Hard Candy is anything but sweet, following a 14-year-old girl as she torments a suspected paedophile in his own home. It’s a striking big screen debut for indie filmmaker David Slade whose crisp direction provides a great showcase for the fearless acting of Patrick Wilson (The Phantom Of The Opera) and the precocious Ellen Page. Together they pull off an extraordinary balancing act - a film that will have you both squirming in your seat and teetering on the edge of it.
Slade explores every dark corner in the space between four walls. Wilson is tied down for the most part as this pretty young thing engages him in a deadly mind game. But as much as it is tense and claustrophobic, it’s also sardonically funny. Page has an arsenal of deadpan dialogue and in among the verbal jousting, writer Brian Nelson reveals just how twisted both these characters are. The combination of wit and violence only adds to the overall unsettling effect.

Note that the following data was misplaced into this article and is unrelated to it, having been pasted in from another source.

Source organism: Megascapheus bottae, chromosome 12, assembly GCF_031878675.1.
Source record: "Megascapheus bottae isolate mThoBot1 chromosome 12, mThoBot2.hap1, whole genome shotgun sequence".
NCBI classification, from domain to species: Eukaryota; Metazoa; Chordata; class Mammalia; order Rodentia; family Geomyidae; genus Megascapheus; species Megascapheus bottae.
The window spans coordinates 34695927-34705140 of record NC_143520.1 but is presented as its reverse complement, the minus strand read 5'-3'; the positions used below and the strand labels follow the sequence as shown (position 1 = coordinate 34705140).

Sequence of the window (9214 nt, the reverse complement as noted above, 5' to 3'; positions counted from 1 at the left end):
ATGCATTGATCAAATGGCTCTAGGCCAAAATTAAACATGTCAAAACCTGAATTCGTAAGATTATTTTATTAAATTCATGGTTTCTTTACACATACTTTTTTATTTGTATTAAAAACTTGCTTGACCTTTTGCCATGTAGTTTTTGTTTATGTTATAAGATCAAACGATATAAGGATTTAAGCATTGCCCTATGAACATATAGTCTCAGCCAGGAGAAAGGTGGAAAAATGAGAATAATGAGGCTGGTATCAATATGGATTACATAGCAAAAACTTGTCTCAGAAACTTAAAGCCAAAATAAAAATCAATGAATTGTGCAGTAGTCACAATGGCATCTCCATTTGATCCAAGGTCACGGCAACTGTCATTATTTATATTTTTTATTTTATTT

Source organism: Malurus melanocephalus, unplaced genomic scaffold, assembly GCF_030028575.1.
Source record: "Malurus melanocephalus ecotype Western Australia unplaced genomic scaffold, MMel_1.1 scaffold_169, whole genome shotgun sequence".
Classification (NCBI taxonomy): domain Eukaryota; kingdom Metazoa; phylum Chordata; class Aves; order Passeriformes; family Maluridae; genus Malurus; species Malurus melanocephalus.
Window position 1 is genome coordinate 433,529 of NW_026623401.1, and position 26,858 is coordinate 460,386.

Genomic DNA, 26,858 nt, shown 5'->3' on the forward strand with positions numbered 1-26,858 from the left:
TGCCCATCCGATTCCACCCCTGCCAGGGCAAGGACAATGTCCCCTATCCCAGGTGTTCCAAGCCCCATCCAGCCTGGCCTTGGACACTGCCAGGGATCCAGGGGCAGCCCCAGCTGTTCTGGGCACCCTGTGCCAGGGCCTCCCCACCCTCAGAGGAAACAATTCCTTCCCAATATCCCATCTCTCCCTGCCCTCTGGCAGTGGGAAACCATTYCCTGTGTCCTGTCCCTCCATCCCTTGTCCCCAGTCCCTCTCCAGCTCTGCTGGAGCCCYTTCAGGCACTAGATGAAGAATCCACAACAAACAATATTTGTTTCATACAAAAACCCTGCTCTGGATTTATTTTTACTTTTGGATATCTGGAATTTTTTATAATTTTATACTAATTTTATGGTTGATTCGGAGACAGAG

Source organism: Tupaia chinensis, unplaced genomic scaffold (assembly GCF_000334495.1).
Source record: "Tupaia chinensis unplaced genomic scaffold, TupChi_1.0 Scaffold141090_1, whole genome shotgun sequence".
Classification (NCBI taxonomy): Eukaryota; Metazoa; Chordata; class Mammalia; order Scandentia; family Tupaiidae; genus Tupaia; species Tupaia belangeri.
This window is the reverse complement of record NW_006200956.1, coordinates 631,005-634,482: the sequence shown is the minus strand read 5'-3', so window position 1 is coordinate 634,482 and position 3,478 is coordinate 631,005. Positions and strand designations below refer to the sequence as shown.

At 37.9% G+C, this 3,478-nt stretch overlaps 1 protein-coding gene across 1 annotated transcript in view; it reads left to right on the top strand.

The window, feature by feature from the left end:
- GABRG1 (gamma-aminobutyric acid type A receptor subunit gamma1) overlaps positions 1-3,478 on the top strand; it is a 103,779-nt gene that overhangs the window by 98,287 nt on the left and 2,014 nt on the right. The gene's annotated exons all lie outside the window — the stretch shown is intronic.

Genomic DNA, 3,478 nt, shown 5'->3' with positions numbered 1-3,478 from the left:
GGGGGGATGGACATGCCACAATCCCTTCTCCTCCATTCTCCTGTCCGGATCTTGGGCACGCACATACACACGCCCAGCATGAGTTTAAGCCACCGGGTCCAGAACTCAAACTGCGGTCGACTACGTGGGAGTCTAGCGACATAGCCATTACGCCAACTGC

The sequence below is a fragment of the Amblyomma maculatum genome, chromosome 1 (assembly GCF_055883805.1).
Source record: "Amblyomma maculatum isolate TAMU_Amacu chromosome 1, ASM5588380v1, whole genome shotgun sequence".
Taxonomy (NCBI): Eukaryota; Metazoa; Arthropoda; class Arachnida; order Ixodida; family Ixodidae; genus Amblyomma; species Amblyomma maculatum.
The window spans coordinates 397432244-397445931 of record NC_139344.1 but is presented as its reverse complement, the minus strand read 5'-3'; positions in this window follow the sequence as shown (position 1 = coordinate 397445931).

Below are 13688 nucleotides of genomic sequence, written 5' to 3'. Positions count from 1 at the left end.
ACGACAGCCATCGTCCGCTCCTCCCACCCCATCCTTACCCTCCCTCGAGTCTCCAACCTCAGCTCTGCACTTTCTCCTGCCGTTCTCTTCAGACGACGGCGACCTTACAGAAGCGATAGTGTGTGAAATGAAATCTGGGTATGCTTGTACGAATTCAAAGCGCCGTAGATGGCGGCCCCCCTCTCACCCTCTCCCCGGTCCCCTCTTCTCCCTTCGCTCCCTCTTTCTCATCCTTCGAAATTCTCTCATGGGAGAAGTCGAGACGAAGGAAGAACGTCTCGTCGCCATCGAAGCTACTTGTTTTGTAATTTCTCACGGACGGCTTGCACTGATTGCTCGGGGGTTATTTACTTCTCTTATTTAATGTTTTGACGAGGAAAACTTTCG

One of the more brutal scenes will surely have men crossing their legs and wincing. Still, it’s not so easy to dismiss the film as exploitative. Slade doesn’t get graphic, instead using the power of suggestion with clever editing and arresting close-ups.
"THE COMBINATION OF WIT AND VIOLENCE IS UNSETTLING"
This is definitely a visceral rather than intellectual take on the subject of paedophilia, yet there is also an underpinning delicacy about the way the confrontations build and the measured approach of the actors. The final scene is a little disappointing, as it feels overly contrived, but Hard Candy lingers nonetheless.